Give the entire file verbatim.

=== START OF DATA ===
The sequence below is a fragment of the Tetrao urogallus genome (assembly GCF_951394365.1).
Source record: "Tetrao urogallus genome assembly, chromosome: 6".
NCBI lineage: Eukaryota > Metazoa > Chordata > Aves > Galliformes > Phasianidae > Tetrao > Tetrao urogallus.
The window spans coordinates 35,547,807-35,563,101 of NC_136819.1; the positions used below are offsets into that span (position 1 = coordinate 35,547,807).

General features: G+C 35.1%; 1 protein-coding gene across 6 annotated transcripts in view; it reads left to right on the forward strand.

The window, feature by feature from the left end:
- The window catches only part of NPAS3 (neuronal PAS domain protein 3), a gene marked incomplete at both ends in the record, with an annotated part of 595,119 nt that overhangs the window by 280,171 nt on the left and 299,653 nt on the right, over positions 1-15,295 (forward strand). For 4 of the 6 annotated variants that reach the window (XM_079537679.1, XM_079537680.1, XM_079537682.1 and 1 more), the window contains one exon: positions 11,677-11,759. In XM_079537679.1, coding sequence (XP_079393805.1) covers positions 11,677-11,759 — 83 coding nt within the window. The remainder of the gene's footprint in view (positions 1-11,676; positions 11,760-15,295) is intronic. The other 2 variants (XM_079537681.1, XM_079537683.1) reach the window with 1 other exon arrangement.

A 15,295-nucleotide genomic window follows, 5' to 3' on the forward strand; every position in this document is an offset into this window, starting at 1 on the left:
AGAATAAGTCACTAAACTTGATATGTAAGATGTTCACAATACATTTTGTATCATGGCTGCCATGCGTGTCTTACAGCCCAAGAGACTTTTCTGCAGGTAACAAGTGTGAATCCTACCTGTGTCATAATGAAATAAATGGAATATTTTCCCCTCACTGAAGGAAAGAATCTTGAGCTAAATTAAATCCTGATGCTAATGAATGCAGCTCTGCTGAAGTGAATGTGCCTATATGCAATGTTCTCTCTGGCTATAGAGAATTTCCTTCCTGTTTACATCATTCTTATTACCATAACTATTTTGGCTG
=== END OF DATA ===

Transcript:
The sequence below is a fragment of the Tetrao urogallus genome (assembly GCF_951394365.1).
Source record: "Tetrao urogallus genome assembly, chromosome: 6".
NCBI lineage: Eukaryota > Metazoa > Chordata > Aves > Galliformes > Phasianidae > Tetrao > Tetrao urogallus.
The window spans coordinates 35,547,807-35,563,101 of NC_136819.1; the positions used below are offsets into that span (position 1 = coordinate 35,547,807).

General features: G+C 35.1%; 1 protein-coding gene across 6 annotated transcripts in view; it reads left to right on the forward strand.

The window, feature by feature from the left end:
- The window catches only part of NPAS3 (neuronal PAS domain protein 3), a gene marked incomplete at both ends in the record, with an annotated part of 595,119 nt that overhangs the window by 280,171 nt on the left and 299,653 nt on the right, over positions 1-15,295 (forward strand). For 4 of the 6 annotated variants that reach the window (XM_079537679.1, XM_079537680.1, XM_079537682.1 and 1 more), the window contains one exon: positions 11,677-11,759. In XM_079537679.1, coding sequence (XP_079393805.1) covers positions 11,677-11,759 — 83 coding nt within the window. The remainder of the gene's footprint in view (positions 1-11,676; positions 11,760-15,295) is intronic. The other 2 variants (XM_079537681.1, XM_079537683.1) reach the window with 1 other exon arrangement.

A 15,295-nucleotide genomic window follows, 5' to 3' on the forward strand; every position in this document is an offset into this window, starting at 1 on the left:
AGAATAAGTCACTAAACTTGATATGTAAGATGTTCACAATACATTTTGTATCATGGCTGCCATGCGTGTCTTACAGCCCAAGAGACTTTTCTGCAGGTAACAAGTGTGAATCCTACCTGTGTCATAATGAAATAAATGGAATATTTTCCCCTCACTGAAGGAAAGAATCTTGAGCTAAATTAAATCCTGATGCTAATGAATGCAGCTCTGCTGAAGTGAATGTGCCTATATGCAATGTTCTCTCTGGCTATAGAGAATTTCCTTCCTGTTTACATCATTCTTATTACCATAACTATTTTGGCTG